Leading up to recount, GOP files suit against two counties

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The Republican Party of Minnesota and Tom Emmer’s gubernatorial campaign filed a civil suit against Pine and St. Louis counties on Friday saying the two have been too slow in getting requested documents related to the election. 

But county officials and the recount team for Democrat Mark Dayton said the requests and timeline made by the Emmer campaign are burdensome and unreasonable. At the same time, the Dayton campaign is pressuring his Republican rival to forgo the recount following few changes in the vote total during the canvassing process.

Emmer and the GOP asked the counties on Nov. 4 to “immediately” turn over voting machine tapes, summary statements, ballot security information, revisions to reported election night results, photocopies of all accepted and rejected absentee ballot information, names and addresses of everyone who applied for an absentee ballot, voter registration information, names of election judges, election night incident reports, and all information provided to the Dayton campaign.

St. Louis County said it could not complete the request within 14 days and Pin County did not respond to the Emmer campaign, according to documents filed with the court.

“The unacceptable foot dragging of St. Louis and Pine Counties cannot persist,” said GOP chair Tony Sutton. “The Emmer for Governor campaign and the Republican Party of Minnesota should not have to go to court to get counties to respond to data practices requests in a timely manner. We will continue to pursue any counties that do not promptly meet their legal obligations during this process. Minnesotans deserve better.”

But, Dayton’s lawyers and at least one county elections official say that Emmer’s requests are burdensome and that the counties have election work they must complete before they can fill Emmer’s requests.

“It’s clear that the Emmer campaign has embarked on one of the biggest legal fishing expeditions in Minnesota history,” Dayton recount attorney David Lillihaug told reporters on Friday. “And that’s going cost the counties a tremendous amount of money.”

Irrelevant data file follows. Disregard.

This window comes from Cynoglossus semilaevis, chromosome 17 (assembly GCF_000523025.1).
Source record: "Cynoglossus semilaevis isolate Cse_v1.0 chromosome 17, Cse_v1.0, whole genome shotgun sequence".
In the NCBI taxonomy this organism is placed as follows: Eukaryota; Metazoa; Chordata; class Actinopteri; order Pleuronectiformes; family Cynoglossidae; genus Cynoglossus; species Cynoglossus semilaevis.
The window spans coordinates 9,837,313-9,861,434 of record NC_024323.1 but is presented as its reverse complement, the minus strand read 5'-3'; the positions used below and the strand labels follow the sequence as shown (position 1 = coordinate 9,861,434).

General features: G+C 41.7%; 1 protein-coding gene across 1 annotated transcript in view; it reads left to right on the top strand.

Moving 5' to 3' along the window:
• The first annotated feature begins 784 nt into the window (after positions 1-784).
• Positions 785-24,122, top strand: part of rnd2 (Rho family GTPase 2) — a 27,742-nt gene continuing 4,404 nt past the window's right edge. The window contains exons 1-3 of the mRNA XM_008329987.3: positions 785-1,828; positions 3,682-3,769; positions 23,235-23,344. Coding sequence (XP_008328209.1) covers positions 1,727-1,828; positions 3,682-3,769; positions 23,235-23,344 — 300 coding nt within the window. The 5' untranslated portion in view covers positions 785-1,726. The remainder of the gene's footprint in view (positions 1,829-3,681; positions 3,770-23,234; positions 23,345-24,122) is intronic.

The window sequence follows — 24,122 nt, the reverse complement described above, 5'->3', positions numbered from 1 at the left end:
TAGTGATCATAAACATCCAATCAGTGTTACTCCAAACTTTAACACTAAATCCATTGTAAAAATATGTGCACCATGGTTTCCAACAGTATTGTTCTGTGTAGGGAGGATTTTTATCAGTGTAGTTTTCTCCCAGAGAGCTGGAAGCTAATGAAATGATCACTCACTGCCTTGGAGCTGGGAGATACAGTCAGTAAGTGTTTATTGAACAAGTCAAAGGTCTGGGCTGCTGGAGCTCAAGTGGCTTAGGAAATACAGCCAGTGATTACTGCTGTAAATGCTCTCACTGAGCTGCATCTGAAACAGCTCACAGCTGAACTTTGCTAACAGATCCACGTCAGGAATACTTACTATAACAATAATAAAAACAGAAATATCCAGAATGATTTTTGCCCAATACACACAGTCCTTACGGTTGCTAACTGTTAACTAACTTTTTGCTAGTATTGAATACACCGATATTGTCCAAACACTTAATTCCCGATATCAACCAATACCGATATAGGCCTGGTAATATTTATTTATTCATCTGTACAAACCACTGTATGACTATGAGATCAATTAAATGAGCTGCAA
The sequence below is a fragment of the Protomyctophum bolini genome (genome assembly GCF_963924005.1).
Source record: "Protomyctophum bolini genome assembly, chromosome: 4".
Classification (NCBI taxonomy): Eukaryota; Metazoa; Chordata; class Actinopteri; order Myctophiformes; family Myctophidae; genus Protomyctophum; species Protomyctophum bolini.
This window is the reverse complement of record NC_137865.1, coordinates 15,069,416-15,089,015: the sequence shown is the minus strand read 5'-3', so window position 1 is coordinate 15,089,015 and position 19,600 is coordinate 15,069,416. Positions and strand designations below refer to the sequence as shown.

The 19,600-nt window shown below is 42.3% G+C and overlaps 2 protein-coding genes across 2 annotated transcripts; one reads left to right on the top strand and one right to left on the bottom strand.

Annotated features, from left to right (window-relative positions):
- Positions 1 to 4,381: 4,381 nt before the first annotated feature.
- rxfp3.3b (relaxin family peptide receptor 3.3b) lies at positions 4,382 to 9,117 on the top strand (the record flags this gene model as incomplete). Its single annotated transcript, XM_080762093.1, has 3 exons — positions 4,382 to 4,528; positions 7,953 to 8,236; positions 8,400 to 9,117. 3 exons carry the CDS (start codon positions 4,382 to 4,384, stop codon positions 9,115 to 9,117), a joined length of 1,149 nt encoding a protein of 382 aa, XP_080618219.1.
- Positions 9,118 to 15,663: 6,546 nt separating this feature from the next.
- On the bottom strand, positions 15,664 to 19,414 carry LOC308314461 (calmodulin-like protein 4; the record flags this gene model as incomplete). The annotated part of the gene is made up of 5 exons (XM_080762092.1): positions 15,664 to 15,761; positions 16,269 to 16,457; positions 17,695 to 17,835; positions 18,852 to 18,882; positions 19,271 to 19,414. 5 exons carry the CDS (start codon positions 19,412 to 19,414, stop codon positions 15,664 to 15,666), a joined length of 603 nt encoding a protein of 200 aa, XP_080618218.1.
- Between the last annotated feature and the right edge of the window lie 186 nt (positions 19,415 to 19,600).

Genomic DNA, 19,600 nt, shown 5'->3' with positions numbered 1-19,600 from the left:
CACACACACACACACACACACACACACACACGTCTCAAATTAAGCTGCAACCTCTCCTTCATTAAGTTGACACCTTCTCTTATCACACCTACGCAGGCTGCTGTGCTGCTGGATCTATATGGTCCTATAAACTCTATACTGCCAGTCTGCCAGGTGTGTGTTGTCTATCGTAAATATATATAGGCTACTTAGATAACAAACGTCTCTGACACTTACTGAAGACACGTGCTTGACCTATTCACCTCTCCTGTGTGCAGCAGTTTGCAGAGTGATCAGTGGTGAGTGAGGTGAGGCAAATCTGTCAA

“At a time when they are preparing for a recounts and get the rosters in order, the Emmer team has put an enormous burden” on them, he added.

The Star Tribune notes that counties cannot, by law, send rosters or registration information until everything has been reported.

“No polling place roster may be inspected until the voting history for that precinct has been posted. No voter registration application may be inspected until the information on it has been entered into the statewide registration system,” state statute says.

There’s also the matter of redacting voters’ private information.

“Many of the documents they are asking for have some sort of private information on them,” Washington County elections director Kevin Corbid said on Wednesday at a panel discussion at the University of Minnesota’s Humphrey Institute. “It’s not as simple as just shoving 13,000 documents through our copier.”

Corbid also added that small counties only have a handful of employees and as counties prepare for truth in taxation and other county functions at the end of the year, a massive document request can easily overwhelm already busy administrators.

The 8,700 vote margin that Dayton has over Emmer has been seen as insurmountable by experts and especially the Dayton campaign.

Dayton’s camp is urging Tom Emmer to waive the mandatory recount.

“It will be mathematically impossible for Tom Emmer to overturn these results, barring some unforeseen problem which we haven’t seen in this canvassing process,” said Ken Martin of the Dayton recount team. “We’re fairly certain this will not happen. In fact we’re hearing from county officials as well as others that this canvass has gone amazingly smooth. Now it is fairly likely that an automatic recount will be triggered. However, it should be noted that Representative Emmer still can decline this recount.”

Emmer’s lawyers have been adamant that the will proceed with the recount which they are legally entitled to.